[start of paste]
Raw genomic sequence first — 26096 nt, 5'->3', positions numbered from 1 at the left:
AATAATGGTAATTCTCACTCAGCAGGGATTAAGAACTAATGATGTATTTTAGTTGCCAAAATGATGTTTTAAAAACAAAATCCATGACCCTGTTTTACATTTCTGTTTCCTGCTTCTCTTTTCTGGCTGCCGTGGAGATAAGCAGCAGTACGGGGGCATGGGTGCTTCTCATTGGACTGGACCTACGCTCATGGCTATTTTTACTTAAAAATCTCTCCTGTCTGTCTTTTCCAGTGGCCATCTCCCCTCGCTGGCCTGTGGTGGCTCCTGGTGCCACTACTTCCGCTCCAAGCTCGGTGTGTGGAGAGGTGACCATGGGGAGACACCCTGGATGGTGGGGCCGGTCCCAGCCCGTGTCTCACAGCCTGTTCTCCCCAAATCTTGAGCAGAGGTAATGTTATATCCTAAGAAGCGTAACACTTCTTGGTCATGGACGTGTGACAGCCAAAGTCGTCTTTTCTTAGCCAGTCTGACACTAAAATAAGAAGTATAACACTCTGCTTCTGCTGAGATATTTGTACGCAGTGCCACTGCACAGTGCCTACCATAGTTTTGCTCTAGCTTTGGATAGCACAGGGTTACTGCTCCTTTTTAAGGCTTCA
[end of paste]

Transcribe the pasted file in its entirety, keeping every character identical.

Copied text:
Raw genomic sequence first — 26096 nt, 5'->3', positions numbered from 1 at the left:
AATAATGGTAATTCTCACTCAGCAGGGATTAAGAACTAATGATGTATTTTAGTTGCCAAAATGATGTTTTAAAAACAAAATCCATGACCCTGTTTTACATTTCTGTTTCCTGCTTCTCTTTTCTGGCTGCCGTGGAGATAAGCAGCAGTACGGGGGCATGGGTGCTTCTCATTGGACTGGACCTACGCTCATGGCTATTTTTACTTAAAAATCTCTCCTGTCTGTCTTTTCCAGTGGCCATCTCCCCTCGCTGGCCTGTGGTGGCTCCTGGTGCCACTACTTCCGCTCCAAGCTCGGTGTGTGGAGAGGTGACCATGGGGAGACACCCTGGATGGTGGGGCCGGTCCCAGCCCGTGTCTCACAGCCTGTTCTCCCCAAATCTTGAGCAGAGGTAATGTTATATCCTAAGAAGCGTAACACTTCTTGGTCATGGACGTGTGACAGCCAAAGTCGTCTTTTCTTAGCCAGTCTGACACTAAAATAAGAAGTATAACACTCTGCTTCTGCTGAGATATTTGTACGCAGTGCCACTGCACAGTGCCTACCATAGTTTTGCTCTAGCTTTGGATAGCACAGGGTTACTGCTCCTTTTTAAGGCTTCA